I have a meanness inside me, real as an organ. Libby Day was seven when her mother and two sisters were murdered in “The Satan Sacrifice of Kinnakee, Kansas.” As her family lay dying, little Libby fled their tiny farmhouse into the freezing January snow. She lost some fingers and toes, but she survived–and famously testified that her fifteen-year-old brother, Ben, was the killer. Twenty-five years later, Ben sits in prison, and troubled Libby lives off the dregs of a trust created by well-wishers who’ve long forgotten her. The Kill Club is a macabre secret society obsessed with notorious crimes. When they locate Libby and pump her for details–proof they hope may free Ben–Libby hatches a plan to profit off her tragic history. For a fee, she’ll reconnect with the players from that night and report her findings to the club . . . and maybe she’ll admit her testimony wasn’t so solid after all. As Libby’s search takes her from shabby Missouri strip clubs to abandoned Oklahoma tourist towns, the narrative flashes back to January 2, 1985. The events of that day are relayed through the eyes of Libby’s doomed family members–including Ben, a loner whose rage over his shiftless father and their failing farm have driven him into a disturbing friendship with the new girl in town. Piece by piece, the unimaginable truth emerges, and Libby finds herself right back where she started–on the run from a killer.
My take: 2 stars
I just can’t jump on the Gillian Flynn bandwagon, and this book gets me no closer to liking this author. The story is presented from several points of view, and goes back and forth in time in alternating chapters. Flynn’s writing is loose and cumbersome, and could have used a little more editing to tighten up the storyline, while adding space for necessary character development. I found that I could skim quite heavily without missing a beat.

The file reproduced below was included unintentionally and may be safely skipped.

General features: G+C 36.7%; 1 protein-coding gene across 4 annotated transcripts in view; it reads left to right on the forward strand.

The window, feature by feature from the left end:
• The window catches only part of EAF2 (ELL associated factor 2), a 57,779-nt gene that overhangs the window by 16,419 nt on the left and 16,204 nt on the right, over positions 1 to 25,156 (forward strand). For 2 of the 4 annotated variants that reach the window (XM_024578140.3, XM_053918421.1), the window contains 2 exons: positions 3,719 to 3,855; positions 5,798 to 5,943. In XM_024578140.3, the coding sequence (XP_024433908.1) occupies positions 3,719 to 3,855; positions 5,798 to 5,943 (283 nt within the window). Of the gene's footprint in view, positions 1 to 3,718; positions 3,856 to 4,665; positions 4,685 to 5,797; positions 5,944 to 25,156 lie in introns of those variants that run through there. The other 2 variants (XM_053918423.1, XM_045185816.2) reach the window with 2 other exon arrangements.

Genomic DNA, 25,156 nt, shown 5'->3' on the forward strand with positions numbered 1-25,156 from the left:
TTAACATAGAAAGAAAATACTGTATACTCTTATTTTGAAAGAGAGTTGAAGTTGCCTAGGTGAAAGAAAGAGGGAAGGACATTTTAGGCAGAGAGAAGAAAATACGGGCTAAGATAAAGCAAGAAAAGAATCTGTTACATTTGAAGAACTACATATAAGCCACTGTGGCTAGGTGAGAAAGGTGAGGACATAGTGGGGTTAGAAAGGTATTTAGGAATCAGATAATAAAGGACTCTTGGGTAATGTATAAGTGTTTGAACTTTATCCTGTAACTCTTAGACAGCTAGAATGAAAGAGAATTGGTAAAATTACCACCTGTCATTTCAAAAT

The characters were also very flat. Libby is a grown woman now and stunted emotionally by her past. I didn’t feel the desperation from Patty as a single mom struggling to make ends meet that I think Flynn intended. While Runner was a rascal, he was almost comical in his singular focus on asking for money – like a caricature. The depictions of the daughters read like an afterthought and lacked the detail and depth that could have garnered sympathy from me. Ben was a compilation of every wayward male teen I’ve ever seen in the movies.
The climax was completely unbelievable, and the viewpoints of the peripheral characters at the end felt manufactured to facilitate the reader’s belief in the wrap-up. The only group that I was interested in as a “real” portrayal was the Kill Club. If the rest of the characters were as real as these members seemed, it would have been a much better book. This is probably my last Flynn novel.